Crew resource management, defined as effective utilization of all available equipment and people to carry out safe, efficient flight operations,27 is a term introduced in the aviation industry during a NASA workshop in 1979. It was designed as a training program to improve air safety and reduce the increasing number of fatal accidents attributable to human error.28 When errors were analyzed, they were mainly attributed to failure of interpersonal communication, leadership, and decision-making. The same principle can be applied to the medical field where it is called crisis resource management (CRM). Health care industry has now recognized the importance of this training and is slowly and steadily incorporating it into different subspecialties. The traditional medical curriculum does not lay emphasis on nonclinical skills such as communication, leadership, and team building. Now, with human errors being linked to inadequate nonclinical skills, importance has been given for developing and maintaining these skills by simulation training.
How can one evaluate and measure CRM skills? Two validated scales in critical care are the Ottawa Global Rating Scale (GRS) and Mayo High Performance Teamwork Scale (MHPTS).29 In their study, Kim et al30 had first- and third-year residents participating in two simulator scenarios, recreating emergencies in acute care settings, and were evaluated using the Ottawa GRS by three different evaluators. With his results, Kim found acceptable inter-rater reliability and validated the Ottawa GRS to evaluate CRM performance during high-fidelity simulations.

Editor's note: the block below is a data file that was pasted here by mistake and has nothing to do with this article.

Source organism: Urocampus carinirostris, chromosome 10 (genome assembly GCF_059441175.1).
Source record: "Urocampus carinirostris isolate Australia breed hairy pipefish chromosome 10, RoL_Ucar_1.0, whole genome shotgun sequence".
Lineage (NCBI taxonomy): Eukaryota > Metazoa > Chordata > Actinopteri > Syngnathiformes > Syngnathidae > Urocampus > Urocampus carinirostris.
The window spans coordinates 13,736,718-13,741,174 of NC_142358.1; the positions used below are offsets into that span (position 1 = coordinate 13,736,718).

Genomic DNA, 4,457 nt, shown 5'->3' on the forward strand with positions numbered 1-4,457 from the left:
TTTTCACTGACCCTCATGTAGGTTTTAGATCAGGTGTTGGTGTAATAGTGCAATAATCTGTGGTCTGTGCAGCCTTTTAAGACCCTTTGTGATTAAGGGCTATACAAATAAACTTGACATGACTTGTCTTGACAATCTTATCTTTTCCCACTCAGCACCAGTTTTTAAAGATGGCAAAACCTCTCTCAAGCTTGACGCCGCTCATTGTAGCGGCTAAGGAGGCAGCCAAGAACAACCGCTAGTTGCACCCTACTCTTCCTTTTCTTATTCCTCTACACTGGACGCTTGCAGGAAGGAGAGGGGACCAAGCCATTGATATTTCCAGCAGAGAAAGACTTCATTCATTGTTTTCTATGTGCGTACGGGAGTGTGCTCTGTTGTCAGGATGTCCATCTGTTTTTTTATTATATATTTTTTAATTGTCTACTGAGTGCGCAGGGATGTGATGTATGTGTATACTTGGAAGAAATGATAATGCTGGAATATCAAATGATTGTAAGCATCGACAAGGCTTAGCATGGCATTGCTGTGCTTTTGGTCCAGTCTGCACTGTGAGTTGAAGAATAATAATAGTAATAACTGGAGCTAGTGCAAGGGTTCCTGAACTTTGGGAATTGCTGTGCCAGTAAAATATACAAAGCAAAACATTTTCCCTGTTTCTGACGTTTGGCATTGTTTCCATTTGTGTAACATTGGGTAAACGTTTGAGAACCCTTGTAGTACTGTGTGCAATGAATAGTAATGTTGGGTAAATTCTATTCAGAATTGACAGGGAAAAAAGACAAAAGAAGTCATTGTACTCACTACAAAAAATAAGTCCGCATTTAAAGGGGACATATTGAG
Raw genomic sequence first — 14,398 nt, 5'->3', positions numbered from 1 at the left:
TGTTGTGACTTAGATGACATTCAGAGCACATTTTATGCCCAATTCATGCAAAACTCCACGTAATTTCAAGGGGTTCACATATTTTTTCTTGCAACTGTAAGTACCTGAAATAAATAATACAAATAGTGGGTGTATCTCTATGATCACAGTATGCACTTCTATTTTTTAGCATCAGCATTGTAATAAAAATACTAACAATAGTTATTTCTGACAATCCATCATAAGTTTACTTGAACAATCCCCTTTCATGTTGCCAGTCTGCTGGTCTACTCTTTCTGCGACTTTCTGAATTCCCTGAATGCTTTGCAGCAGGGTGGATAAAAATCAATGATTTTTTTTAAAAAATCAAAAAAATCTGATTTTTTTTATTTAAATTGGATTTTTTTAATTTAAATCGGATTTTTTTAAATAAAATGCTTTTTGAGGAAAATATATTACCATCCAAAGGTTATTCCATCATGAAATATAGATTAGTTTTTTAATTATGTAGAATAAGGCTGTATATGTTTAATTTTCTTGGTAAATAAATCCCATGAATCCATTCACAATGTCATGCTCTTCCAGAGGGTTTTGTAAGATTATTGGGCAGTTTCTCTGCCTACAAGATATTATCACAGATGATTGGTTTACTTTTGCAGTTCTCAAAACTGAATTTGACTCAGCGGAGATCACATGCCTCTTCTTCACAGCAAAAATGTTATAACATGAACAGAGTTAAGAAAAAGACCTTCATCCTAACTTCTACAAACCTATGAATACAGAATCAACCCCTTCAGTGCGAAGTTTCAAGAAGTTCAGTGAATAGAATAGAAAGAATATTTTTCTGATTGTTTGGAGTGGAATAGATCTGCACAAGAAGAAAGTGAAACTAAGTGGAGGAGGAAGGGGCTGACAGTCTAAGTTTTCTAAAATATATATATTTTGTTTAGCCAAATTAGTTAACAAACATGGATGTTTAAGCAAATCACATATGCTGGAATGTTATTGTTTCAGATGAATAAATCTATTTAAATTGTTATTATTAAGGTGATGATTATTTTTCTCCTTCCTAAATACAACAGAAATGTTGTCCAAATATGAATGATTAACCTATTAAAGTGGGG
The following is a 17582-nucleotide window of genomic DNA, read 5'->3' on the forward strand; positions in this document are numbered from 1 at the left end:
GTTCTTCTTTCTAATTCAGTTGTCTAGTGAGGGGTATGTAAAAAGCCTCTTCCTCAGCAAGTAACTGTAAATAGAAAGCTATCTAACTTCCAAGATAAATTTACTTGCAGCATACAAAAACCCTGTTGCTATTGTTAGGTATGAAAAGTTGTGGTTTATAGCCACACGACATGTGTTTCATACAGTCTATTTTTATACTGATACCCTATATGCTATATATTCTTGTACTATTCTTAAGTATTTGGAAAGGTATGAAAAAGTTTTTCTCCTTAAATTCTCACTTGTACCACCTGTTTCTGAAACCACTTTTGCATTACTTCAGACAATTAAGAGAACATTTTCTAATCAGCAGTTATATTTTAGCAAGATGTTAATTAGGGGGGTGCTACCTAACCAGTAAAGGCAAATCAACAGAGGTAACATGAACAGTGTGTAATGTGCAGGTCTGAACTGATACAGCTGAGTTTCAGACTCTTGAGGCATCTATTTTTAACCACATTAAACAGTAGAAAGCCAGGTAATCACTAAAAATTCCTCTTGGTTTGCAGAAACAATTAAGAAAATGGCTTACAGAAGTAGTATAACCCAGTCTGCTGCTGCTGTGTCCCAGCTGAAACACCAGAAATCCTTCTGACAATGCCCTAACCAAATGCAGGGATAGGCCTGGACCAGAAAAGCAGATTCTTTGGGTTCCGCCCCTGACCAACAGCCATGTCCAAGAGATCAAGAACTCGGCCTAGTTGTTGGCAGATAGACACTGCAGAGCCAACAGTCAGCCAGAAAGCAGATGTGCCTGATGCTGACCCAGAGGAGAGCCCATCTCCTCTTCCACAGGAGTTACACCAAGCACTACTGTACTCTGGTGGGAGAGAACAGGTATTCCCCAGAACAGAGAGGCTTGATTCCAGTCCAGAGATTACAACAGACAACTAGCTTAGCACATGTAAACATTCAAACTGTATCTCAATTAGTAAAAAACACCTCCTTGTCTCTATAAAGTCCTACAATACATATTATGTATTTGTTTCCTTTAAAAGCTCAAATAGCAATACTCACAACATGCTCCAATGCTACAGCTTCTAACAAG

Malec et al30 performed a study to develop and evaluate a scale for assessing teamwork skills in simulated settings. He developed the MHPTS and found that it provides a brief, reliable, and practical measure of CRM skills that can be used by participants in CRM training to reflect on and evaluate their performance as a team.
CRM involves leadership, problem solving, situational awareness, resource utilization, and communication skills. CRM is extremely important for patient safety but is not covered in the traditional learning curriculum. In order to master CRM skills, one has to practice them repeatedly in simulated sessions. Figure 75–6 illustrates how simulation helps improve different skill sets to achieve patient safety.
Combination of clinical and nonclinical skills for patient safety. (Data from Driskel JE, Adams RJ: Crew Resource Management: An Introductory Handbook, August 1992. U.S. Department of Transportation. Federal Aviation Administration.)